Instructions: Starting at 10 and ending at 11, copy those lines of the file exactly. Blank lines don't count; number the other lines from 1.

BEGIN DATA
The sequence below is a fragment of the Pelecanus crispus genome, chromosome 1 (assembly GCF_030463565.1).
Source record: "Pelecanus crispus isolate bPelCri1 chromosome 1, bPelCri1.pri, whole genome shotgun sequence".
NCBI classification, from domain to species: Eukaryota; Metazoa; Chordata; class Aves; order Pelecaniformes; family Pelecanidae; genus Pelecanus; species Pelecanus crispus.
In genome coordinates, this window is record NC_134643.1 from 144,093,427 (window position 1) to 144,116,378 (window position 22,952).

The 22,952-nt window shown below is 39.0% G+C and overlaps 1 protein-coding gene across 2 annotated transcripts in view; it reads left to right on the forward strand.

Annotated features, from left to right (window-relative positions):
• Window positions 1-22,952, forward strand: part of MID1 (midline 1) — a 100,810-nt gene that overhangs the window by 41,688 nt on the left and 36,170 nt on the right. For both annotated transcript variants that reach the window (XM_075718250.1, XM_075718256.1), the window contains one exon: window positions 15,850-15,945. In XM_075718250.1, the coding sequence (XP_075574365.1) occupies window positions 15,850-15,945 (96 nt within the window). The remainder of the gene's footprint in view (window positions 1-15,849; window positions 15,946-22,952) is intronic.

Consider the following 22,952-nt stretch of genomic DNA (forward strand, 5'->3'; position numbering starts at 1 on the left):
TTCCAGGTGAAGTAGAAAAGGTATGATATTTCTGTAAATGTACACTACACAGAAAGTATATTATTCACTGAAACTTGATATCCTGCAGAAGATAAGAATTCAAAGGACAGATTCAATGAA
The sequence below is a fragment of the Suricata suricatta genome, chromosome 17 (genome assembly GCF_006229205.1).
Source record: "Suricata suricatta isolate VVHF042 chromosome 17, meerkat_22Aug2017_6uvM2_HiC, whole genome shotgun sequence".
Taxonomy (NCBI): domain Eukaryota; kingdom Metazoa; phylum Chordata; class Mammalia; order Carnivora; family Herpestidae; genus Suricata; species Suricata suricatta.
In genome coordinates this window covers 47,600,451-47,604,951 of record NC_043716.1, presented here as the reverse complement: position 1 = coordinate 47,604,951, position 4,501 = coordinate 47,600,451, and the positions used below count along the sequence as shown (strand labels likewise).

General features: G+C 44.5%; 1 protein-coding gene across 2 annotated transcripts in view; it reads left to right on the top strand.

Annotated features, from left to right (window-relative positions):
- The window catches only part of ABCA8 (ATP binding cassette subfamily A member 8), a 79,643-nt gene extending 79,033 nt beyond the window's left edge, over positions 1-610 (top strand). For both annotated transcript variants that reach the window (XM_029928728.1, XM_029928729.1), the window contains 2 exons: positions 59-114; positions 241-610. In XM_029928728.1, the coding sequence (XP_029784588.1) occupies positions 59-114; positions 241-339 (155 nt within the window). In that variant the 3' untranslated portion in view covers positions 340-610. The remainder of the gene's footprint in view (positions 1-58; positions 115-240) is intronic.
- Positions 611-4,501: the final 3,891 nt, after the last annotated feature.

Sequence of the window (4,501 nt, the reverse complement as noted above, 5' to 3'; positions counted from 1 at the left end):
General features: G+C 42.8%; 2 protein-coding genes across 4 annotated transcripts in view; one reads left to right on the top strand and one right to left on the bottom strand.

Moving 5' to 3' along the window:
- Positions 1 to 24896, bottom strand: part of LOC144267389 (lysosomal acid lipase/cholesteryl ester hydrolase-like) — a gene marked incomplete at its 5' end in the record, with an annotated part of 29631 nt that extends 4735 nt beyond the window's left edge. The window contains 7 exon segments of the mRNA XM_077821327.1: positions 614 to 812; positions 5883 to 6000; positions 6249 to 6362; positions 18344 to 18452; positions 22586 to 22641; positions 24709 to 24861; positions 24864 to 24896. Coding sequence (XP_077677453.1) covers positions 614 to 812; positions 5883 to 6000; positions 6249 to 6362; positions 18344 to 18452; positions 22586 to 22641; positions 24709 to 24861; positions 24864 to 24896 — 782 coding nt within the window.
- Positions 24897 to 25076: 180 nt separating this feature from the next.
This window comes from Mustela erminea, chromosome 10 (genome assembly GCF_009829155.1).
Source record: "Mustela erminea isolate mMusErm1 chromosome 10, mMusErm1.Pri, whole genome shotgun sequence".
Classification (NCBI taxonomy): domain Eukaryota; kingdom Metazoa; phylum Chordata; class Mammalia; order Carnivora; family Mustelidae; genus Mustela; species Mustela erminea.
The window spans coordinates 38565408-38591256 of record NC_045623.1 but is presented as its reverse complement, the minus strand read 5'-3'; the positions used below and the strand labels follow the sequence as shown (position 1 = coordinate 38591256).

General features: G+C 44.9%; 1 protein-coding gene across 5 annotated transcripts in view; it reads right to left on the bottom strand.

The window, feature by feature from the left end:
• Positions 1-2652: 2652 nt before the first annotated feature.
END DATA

The sequence below is a fragment of the Suricata suricatta genome, chromosome 17 (genome assembly GCF_006229205.1).
Source record: "Suricata suricatta isolate VVHF042 chromosome 17, meerkat_22Aug2017_6uvM2_HiC, whole genome shotgun sequence".